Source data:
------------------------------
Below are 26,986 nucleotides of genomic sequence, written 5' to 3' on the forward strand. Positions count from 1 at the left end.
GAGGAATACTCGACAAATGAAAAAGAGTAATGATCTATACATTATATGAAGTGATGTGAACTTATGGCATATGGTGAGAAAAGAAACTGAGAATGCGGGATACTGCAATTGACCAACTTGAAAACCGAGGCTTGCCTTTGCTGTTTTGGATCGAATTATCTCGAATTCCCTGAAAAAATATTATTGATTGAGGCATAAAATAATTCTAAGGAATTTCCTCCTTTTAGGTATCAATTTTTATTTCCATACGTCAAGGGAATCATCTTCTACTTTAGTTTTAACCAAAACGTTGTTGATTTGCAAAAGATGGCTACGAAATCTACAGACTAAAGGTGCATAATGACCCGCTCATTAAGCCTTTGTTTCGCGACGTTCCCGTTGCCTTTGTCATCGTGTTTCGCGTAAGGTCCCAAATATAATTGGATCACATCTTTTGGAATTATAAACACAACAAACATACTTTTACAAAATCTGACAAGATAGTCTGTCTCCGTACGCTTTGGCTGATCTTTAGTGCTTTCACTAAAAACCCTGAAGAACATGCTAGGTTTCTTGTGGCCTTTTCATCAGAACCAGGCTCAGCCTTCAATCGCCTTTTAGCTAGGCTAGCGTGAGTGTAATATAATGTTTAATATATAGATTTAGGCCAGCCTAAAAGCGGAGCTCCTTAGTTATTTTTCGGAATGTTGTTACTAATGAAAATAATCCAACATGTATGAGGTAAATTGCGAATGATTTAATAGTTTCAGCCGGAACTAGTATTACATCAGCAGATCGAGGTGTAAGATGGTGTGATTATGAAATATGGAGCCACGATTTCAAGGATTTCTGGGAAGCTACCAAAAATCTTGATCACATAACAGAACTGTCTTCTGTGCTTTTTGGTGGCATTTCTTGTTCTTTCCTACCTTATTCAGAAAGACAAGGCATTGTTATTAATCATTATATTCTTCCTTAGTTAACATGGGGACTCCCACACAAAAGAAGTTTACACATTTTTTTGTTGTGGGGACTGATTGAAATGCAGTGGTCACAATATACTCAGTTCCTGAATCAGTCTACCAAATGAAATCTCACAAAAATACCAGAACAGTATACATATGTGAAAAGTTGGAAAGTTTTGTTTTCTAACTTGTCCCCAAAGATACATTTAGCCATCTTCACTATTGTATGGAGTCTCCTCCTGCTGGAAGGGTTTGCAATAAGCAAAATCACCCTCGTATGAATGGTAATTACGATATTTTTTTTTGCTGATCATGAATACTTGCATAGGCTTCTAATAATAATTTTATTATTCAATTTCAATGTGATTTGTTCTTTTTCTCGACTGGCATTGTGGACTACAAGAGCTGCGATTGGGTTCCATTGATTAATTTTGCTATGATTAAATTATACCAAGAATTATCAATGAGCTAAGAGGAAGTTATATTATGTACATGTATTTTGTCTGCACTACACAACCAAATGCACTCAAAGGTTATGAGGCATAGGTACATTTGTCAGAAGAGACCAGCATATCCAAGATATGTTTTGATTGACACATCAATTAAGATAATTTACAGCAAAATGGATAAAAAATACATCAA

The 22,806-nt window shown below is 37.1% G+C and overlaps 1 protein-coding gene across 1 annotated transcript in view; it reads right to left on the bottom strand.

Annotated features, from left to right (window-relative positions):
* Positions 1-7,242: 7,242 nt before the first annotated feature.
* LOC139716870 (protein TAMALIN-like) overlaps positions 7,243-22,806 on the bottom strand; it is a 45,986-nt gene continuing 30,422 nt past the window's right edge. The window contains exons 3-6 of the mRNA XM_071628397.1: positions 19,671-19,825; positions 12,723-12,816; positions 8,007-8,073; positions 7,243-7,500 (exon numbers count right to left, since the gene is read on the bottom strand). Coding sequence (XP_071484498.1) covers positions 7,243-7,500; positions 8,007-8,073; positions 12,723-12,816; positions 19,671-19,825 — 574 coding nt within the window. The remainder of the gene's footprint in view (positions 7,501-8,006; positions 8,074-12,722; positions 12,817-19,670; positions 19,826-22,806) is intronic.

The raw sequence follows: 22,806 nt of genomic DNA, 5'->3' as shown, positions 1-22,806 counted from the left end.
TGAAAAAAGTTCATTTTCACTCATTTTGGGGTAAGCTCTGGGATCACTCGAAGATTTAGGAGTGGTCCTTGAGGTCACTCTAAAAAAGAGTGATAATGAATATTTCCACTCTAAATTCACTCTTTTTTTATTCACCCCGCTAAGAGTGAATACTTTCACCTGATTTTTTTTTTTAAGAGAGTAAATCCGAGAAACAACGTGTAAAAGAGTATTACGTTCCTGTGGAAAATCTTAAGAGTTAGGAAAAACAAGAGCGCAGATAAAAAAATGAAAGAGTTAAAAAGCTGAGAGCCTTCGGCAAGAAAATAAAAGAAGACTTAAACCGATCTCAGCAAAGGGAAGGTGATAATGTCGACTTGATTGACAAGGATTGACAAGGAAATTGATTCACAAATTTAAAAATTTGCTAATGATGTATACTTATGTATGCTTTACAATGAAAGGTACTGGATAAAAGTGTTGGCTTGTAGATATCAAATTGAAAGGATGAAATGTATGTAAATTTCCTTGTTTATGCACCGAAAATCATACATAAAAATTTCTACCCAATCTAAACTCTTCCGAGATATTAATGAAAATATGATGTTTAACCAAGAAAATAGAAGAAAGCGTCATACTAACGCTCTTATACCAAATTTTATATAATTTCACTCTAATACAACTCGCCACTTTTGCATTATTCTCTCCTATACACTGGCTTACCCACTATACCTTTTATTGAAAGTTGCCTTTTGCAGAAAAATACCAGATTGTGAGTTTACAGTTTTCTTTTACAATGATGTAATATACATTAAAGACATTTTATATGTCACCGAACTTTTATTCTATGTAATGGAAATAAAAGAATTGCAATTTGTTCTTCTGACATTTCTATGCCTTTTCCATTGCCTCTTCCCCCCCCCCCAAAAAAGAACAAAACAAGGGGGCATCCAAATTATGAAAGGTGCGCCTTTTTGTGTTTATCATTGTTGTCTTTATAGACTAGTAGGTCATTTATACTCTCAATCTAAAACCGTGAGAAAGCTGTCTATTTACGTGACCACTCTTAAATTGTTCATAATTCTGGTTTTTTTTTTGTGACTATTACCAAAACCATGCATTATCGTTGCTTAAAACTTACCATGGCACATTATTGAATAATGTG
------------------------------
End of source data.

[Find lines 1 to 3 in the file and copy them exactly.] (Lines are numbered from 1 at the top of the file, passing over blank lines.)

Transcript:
Below are 26,986 nucleotides of genomic sequence, written 5' to 3' on the forward strand. Positions count from 1 at the left end.
GAGGAATACTCGACAAATGAAAAAGAGTAATGATCTATACATTATATGAAGTGATGTGAACTTATGGCATATGGTGAGAAAAGAAACTGAGAATGCGGGATACTGCAATTGACCAACTTGAAAACCGAGGCTTGCCTTTGCTGTTTTGGATCGAATTATCTCGAATTCCCTGAAAAAATATTATTGATTGAGGCATAAAATAATTCTAAGGAATTTCCTCCTTTTAGGTATCAATTTTTATTTCCATACGTCAAGGGAATCATCTTCTACTTTAGTTTTAACCAAAACGTTGTTGATTTGCAAAAGATGGCTACGAAATCTACAGACTAAAGGTGCATAATGACCCGCTCATTAAGCCTTTGTTTCGCGACGTTCCCGTTGCCTTTGTCATCGTGTTTCGCGTAAGGTCCCAAATATAATTGGATCACATCTTTTGGAATTATAAACACAACAAACATACTTTTACAAAATCTGACAAGATAGTCTGTCTCCGTACGCTTTGGCTGATCTTTAGTGCTTTCACTAAAAACCCTGAAGAACATGCTAGGTTTCTTGTGGCCTTTTCATCAGAACCAGGCTCAGCCTTCAATCGCCTTTTAGCTAGGCTAGCGTGAGTGTAATATAATGTTTAATATATAGATTTAGGCCAGCCTAAAAGCGGAGCTCCTTAGTTATTTTTCGGAATGTTGTTACTAATGAAAATAATCCAACATGTATGAGGTAAATTGCGAATGATTTAATAGTTTCAGCCGGAACTAGTATTACATCAGCAGATCGAGGTGTAAGATGGTGTGATTATGAAATATGGAGCCACGATTTCAAGGATTTCTGGGAAGCTACCAAAAATCTTGATCACATAACAGAACTGTCTTCTGTGCTTTTTGGTGGCATTTCTTGTTCTTTCCTACCTTATTCAGAAAGACAAGGCATTGTTATTAATCATTATATTCTTCCTTAGTTAACATGGGGACTCCCACACAAAAGAAGTTTACACATTTTTTTGTTGTGGGGACTGATTGAAATGCAGTGGTCACAATATACTCAGTTCCTGAATCAGTCTACCAAATGAAATCTCACAAAAATACCAGAACAGTATACATATGTGAAAAGTTGGAAAGTTTTGTTTTCTAACTTGTCCCCAAAGATACATTTAGCCATCTTCACTATTGTATGGAGTCTCCTCCTGCTGGAAGGGTTTGCAATAAGCAAAATCACCCTCGTATGAATGGTAATTACGATATTTTTTTTTGCTGATCATGAATACTTGCATAGGCTTCTAATAATAATTTTATTATTCAATTTCAATGTGATTTGTTCTTTTTCTCGACTGGCATTGTGGACTACAAGAGCTGCGATTGGGTTCCATTGATTAATTTTGCTATGATTAAATTATACCAAGAATTATCAATGAGCTAAGAGGAAGTTATATTATGTACATGTATTTTGTCTGCACTACACAACCAAATGCACTCAAAGGTTATGAGGCATAGGTACATTTGTCAGAAGAGACCAGCATATCCAAGATATGTTTTGATTGACACATCAATTAAGATAATTTACAGCAAAATGGATAAAAAATACATCAA

The 22,806-nt window shown below is 37.1% G+C and overlaps 1 protein-coding gene across 1 annotated transcript in view; it reads right to left on the bottom strand.